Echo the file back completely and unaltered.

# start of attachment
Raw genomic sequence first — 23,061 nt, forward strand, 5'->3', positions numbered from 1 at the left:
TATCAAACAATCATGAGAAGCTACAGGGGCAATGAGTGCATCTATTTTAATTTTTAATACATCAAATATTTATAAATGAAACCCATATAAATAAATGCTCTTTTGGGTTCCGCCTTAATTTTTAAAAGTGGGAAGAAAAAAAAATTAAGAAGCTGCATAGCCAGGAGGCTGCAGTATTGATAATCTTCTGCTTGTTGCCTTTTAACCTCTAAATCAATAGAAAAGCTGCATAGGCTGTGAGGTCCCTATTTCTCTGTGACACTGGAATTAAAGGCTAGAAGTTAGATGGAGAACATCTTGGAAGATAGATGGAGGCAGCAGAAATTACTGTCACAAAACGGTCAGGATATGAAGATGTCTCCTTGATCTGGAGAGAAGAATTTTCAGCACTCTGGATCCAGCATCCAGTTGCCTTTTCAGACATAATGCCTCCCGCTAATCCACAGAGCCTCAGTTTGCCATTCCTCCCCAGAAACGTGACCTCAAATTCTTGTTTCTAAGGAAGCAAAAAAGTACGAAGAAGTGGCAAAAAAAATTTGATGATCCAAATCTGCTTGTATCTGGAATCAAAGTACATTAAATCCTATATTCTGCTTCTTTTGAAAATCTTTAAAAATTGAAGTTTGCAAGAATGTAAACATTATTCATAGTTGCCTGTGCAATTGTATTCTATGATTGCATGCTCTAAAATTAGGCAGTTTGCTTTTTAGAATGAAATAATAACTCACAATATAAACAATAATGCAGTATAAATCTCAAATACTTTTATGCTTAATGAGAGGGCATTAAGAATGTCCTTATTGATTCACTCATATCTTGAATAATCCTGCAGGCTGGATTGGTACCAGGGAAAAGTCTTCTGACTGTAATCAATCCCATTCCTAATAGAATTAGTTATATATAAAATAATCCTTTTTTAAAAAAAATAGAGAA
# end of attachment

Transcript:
Raw genomic sequence first — 23,061 nt, forward strand, 5'->3', positions numbered from 1 at the left:
TATCAAACAATCATGAGAAGCTACAGGGGCAATGAGTGCATCTATTTTAATTTTTAATACATCAAATATTTATAAATGAAACCCATATAAATAAATGCTCTTTTGGGTTCCGCCTTAATTTTTAAAAGTGGGAAGAAAAAAAAATTAAGAAGCTGCATAGCCAGGAGGCTGCAGTATTGATAATCTTCTGCTTGTTGCCTTTTAACCTCTAAATCAATAGAAAAGCTGCATAGGCTGTGAGGTCCCTATTTCTCTGTGACACTGGAATTAAAGGCTAGAAGTTAGATGGAGAACATCTTGGAAGATAGATGGAGGCAGCAGAAATTACTGTCACAAAACGGTCAGGATATGAAGATGTCTCCTTGATCTGGAGAGAAGAATTTTCAGCACTCTGGATCCAGCATCCAGTTGCCTTTTCAGACATAATGCCTCCCGCTAATCCACAGAGCCTCAGTTTGCCATTCCTCCCCAGAAACGTGACCTCAAATTCTTGTTTCTAAGGAAGCAAAAAAGTACGAAGAAGTGGCAAAAAAAATTTGATGATCCAAATCTGCTTGTATCTGGAATCAAAGTACATTAAATCCTATATTCTGCTTCTTTTGAAAATCTTTAAAAATTGAAGTTTGCAAGAATGTAAACATTATTCATAGTTGCCTGTGCAATTGTATTCTATGATTGCATGCTCTAAAATTAGGCAGTTTGCTTTTTAGAATGAAATAATAACTCACAATATAAACAATAATGCAGTATAAATCTCAAATACTTTTATGCTTAATGAGAGGGCATTAAGAATGTCCTTATTGATTCACTCATATCTTGAATAATCCTGCAGGCTGGATTGGTACCAGGGAAAAGTCTTCTGACTGTAATCAATCCCATTCCTAATAGAATTAGTTATATATAAAATAATCCTTTTTTAAAAAAAATAGAGAA